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Sorry, I can’t teach you how to design

I cannot teach design because it’s not something that I can train you over a session. I won’t give you instructions and you’ll manage to pull off a million dollar interface in a week. It doesn’t work that way.'

A photo of a mentor teaching his students

“Dai malai design sikai dinus na…” (Brother, please teach me how to design.) This is something I get a lot. Especially from young “bhais” just out of college. Their bright willingness does really inspire me. I’d love to teach them design.

Unfortunately, I cannot teach anyone how to design. I cannot teach design because it’s not something that I can train you over a session. I won’t give you instructions and you’ll manage to pull off a million dollar interface in a week. It doesn’t work that way. I cannot tell you what colors to use and which font to use; because my choice of fonts and colors may not fit your requirements. I may tell you purple is a good color, but you’re not building a UI that needs the color purple.

I may tell you “Circular” is a good font, but it may not be free to use. So you see, teaching you how to design is not something I can do. But there is something else that I can do for you… Though I will not be able to tell you “how” to design; the good news is that I can definitely tell you how to “design well”. You see, the word “well” is the keyword here, and using certain tips, tricks and formula, you may be actually be able to design that million dollar UI in question. So, how do you design well? Let me give you 10 pointers on how you can design well.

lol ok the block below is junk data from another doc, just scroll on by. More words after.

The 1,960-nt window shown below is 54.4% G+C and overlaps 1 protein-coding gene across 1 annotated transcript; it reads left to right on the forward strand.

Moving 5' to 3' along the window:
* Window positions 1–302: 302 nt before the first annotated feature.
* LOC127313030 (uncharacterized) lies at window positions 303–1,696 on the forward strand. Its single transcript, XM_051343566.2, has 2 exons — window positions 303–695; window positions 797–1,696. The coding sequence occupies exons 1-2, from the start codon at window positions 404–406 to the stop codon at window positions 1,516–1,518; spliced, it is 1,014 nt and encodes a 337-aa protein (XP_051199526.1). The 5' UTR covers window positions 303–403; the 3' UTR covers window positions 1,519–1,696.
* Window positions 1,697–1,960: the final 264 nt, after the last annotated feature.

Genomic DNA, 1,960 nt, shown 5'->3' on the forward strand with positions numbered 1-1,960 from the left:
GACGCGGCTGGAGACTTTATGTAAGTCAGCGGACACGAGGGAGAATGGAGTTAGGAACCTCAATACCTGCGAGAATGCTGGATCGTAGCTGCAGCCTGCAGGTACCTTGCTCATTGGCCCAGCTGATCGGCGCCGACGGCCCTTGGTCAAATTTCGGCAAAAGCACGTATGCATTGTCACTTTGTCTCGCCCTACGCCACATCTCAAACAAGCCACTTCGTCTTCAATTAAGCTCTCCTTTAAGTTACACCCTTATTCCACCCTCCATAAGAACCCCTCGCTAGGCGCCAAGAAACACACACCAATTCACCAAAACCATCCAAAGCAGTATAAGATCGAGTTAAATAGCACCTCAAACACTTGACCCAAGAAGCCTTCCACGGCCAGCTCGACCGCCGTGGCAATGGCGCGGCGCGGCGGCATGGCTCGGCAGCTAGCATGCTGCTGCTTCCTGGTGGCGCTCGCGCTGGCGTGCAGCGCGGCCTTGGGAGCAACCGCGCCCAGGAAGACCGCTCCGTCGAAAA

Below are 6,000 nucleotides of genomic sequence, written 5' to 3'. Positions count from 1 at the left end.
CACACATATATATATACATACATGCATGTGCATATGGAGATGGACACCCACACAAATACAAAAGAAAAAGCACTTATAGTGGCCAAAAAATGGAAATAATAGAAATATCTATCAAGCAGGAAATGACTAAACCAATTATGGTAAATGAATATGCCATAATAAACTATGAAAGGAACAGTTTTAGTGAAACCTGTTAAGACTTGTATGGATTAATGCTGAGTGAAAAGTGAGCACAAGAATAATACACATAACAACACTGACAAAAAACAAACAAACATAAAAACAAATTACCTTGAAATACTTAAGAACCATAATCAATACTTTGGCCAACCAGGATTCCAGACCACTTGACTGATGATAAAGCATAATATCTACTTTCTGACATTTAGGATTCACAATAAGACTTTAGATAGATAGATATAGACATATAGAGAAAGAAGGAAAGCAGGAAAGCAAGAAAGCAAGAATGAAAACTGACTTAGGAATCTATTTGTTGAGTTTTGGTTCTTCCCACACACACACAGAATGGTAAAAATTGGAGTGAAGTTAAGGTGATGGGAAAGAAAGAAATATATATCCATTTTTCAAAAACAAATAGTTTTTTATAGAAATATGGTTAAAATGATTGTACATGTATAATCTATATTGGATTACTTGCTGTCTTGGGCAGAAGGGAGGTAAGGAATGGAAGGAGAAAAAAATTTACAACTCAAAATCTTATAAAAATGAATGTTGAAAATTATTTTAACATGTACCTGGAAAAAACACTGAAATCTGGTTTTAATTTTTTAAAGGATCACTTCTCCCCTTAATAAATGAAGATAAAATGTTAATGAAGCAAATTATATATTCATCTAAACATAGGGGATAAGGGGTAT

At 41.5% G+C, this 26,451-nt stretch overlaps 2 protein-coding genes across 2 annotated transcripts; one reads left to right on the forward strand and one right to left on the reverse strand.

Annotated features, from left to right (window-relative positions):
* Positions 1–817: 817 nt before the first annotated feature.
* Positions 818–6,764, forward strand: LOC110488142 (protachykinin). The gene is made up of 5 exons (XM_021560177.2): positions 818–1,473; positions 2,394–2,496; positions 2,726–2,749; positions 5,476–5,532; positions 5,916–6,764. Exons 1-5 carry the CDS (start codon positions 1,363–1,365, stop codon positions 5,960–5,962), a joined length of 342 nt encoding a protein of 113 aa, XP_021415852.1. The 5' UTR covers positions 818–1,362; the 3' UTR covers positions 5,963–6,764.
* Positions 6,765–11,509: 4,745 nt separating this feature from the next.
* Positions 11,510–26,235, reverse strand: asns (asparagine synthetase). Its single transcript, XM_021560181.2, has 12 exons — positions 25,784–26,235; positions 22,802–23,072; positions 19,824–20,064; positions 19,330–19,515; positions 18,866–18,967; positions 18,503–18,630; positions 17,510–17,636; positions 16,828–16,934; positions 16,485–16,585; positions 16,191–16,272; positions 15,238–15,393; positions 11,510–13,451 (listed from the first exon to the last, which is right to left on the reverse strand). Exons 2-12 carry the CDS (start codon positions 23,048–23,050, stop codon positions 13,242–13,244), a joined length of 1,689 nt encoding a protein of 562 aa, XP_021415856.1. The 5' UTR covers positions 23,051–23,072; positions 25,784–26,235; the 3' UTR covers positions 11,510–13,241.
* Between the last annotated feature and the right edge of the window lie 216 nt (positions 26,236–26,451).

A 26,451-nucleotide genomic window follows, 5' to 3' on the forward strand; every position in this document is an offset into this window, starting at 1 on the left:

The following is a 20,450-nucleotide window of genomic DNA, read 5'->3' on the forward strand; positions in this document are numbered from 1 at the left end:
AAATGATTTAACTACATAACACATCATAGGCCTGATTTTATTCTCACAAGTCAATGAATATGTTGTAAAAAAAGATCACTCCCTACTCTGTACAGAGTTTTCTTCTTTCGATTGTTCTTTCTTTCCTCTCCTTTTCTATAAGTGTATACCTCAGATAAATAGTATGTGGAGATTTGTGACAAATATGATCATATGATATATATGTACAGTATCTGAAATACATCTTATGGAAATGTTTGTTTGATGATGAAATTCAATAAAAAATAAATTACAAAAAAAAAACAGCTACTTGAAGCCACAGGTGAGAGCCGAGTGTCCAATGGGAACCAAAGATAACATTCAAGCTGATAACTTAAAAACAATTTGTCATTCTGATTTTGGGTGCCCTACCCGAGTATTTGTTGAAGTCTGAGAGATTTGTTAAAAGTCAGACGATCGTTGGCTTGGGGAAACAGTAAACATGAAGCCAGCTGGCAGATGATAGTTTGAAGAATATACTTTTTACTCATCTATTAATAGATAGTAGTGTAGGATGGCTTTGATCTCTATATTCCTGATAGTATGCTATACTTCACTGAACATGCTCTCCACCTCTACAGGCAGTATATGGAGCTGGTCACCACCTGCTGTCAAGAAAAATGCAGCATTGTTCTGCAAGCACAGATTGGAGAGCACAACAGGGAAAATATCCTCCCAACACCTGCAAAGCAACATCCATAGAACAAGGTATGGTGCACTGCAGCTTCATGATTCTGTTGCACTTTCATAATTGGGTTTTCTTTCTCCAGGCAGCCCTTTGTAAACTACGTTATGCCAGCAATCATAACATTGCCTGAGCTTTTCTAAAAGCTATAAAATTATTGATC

Number 1: Unlearn

Unlearning is the first step to learn better. I’ve dealt with a lot of engineering grads who have some experience in design because their final year projects requiring them to put together a working prototype. I’ve helped many of them polish their UI’s. You see, basic photoshop is good enough to secure the needed grades for your finals, but the tools you use in college are going to be useless when you’re out in the real world. So the best thing to do is to start fresh from a clean slate. Be open to unlearning everything you’ve learned so far. “Hamro college to sir le yesto bhannu bhaeko thiyo” is a dangerous thing to keep believing: drop it. Now.

Number 2: Don’t indulge in a rat-race of Trying to Keep Up

Learning design is like learning how to drive a car; the art of hitting your clutches and accelerators together. Once you know how to get your clutches right, that’s where it doesn’t matter whether you drive a Maruti 800 or a Maserati. You see, it’s going to be painfully difficult to keep up with design trends. Design trends change every year. They’re like runway fashion: baggy pants may be cool one year but they’ll go out of fashion next year. Don’t go running after rounded corners and gradient buttons: because they’ll go out of fashion. Try to spend time how to design functional buttons; then it will not matter whether you use candy gradient or just decide to go brutally flat.

Number 3: Read, that’s what all wise people do

Think books are of no use once you’re out of college? Not a chance! Books are your best friends, forever. You won’t find a life-long friend like books in your life. It’s imperative that you keep reading. Once you start reading you will gather knowledge, and only then you will know your call to action. This knowing will help you shape your understanding of design things. We’ve always made sure we work with people how learn, and thus know how to design. We generally hire designers who have learning as one of life priorities. And you see this is important because the moment you stop learning, you’re dying — said dai Robert Kiyosaki.

Number 4: Solve problems, not build screens